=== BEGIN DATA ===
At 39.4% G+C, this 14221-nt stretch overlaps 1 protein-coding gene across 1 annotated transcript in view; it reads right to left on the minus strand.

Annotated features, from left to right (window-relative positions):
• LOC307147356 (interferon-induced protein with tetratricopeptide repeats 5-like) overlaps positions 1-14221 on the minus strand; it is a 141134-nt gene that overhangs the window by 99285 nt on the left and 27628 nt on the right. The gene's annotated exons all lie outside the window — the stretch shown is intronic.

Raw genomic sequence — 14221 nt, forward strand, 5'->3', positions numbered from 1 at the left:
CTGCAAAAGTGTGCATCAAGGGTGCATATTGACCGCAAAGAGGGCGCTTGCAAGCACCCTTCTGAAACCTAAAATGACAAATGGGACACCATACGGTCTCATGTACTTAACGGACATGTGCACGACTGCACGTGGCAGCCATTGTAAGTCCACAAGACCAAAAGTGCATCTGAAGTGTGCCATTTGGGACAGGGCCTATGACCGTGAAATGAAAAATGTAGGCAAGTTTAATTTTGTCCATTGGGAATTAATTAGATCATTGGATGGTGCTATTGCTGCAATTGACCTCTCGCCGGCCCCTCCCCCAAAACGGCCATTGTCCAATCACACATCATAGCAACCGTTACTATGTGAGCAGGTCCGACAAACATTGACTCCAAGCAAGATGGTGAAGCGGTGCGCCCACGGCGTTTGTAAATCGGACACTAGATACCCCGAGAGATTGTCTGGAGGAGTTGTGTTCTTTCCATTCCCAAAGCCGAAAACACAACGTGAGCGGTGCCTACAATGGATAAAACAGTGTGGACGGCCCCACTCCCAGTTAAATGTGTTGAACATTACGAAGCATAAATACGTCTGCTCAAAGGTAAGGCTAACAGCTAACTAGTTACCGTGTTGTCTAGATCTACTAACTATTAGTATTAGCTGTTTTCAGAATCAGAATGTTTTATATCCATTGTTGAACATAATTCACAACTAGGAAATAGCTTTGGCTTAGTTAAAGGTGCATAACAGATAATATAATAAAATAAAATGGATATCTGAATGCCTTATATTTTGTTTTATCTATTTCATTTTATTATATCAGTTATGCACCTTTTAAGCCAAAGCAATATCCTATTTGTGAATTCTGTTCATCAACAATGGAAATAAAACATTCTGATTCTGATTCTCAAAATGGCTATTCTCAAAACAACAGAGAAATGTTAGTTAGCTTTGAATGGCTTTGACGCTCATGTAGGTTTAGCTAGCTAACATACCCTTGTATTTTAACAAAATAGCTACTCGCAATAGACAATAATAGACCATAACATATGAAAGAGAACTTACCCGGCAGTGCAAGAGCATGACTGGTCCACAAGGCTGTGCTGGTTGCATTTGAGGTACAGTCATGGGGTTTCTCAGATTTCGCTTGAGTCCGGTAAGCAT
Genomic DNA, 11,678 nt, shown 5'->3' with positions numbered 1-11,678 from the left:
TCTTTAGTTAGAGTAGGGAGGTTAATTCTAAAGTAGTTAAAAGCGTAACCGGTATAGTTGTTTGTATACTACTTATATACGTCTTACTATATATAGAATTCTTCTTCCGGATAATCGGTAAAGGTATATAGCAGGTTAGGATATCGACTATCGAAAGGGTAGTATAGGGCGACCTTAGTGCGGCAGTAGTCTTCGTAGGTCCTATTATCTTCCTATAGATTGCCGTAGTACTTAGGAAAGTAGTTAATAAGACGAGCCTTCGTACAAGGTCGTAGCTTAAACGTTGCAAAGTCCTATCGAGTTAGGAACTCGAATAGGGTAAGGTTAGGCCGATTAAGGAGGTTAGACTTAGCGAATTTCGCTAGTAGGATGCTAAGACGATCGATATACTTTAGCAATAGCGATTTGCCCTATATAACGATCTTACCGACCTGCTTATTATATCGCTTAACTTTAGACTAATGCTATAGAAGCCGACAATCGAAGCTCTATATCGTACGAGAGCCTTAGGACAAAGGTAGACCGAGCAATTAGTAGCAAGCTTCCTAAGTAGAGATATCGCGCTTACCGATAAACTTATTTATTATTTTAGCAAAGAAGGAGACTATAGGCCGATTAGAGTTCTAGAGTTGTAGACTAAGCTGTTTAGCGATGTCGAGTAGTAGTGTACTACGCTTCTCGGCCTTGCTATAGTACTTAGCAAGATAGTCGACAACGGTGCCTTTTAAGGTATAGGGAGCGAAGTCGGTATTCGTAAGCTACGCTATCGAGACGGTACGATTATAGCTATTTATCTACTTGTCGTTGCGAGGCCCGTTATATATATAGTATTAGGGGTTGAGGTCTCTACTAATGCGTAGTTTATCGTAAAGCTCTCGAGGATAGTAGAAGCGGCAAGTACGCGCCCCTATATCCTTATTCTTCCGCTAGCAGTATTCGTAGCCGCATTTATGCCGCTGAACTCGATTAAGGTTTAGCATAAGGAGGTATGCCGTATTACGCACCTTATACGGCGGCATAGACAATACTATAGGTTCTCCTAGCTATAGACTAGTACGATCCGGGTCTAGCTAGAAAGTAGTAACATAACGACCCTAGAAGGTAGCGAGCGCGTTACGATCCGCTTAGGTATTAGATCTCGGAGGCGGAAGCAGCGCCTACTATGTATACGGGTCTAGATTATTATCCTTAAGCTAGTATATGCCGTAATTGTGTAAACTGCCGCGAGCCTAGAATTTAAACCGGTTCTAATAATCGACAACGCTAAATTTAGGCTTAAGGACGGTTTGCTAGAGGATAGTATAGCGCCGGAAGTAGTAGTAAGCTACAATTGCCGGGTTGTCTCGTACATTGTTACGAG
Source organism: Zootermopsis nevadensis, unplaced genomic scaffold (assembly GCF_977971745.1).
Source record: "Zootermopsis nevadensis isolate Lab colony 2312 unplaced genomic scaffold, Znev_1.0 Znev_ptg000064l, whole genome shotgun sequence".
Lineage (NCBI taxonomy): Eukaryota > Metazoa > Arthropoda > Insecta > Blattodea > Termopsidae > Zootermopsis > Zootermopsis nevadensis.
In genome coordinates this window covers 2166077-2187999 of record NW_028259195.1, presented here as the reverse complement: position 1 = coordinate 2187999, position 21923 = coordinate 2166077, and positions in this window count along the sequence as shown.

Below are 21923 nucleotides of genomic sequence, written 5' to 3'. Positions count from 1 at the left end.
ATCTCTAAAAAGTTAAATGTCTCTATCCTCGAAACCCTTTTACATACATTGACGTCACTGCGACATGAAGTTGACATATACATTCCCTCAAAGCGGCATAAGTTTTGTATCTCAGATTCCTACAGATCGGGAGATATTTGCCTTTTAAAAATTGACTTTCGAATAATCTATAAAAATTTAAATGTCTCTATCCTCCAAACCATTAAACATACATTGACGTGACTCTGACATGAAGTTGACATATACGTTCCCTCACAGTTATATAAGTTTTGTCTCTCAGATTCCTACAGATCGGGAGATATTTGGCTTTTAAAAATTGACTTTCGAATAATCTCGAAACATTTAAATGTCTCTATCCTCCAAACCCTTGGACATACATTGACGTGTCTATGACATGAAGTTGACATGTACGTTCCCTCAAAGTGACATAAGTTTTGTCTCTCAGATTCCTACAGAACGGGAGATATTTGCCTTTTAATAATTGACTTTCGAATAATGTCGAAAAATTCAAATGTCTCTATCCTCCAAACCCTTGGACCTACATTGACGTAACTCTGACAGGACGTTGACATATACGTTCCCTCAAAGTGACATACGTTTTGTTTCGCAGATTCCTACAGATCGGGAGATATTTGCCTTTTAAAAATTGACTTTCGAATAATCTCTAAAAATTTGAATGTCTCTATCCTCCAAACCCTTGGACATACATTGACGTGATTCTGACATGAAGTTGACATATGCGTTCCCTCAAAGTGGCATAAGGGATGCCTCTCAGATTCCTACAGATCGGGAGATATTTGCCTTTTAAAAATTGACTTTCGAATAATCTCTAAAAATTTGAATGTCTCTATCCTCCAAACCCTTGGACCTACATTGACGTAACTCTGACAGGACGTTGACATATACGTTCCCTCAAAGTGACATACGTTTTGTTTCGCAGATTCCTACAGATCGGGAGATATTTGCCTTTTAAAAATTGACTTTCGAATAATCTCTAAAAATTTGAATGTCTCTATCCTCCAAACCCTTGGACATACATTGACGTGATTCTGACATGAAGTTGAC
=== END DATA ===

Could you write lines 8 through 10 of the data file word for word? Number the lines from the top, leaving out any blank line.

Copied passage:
Source organism: Zootermopsis nevadensis, unplaced genomic scaffold (assembly GCF_977971745.1).
Source record: "Zootermopsis nevadensis isolate Lab colony 2312 unplaced genomic scaffold, Znev_1.0 Znev_ptg000064l, whole genome shotgun sequence".
Lineage (NCBI taxonomy): Eukaryota > Metazoa > Arthropoda > Insecta > Blattodea > Termopsidae > Zootermopsis > Zootermopsis nevadensis.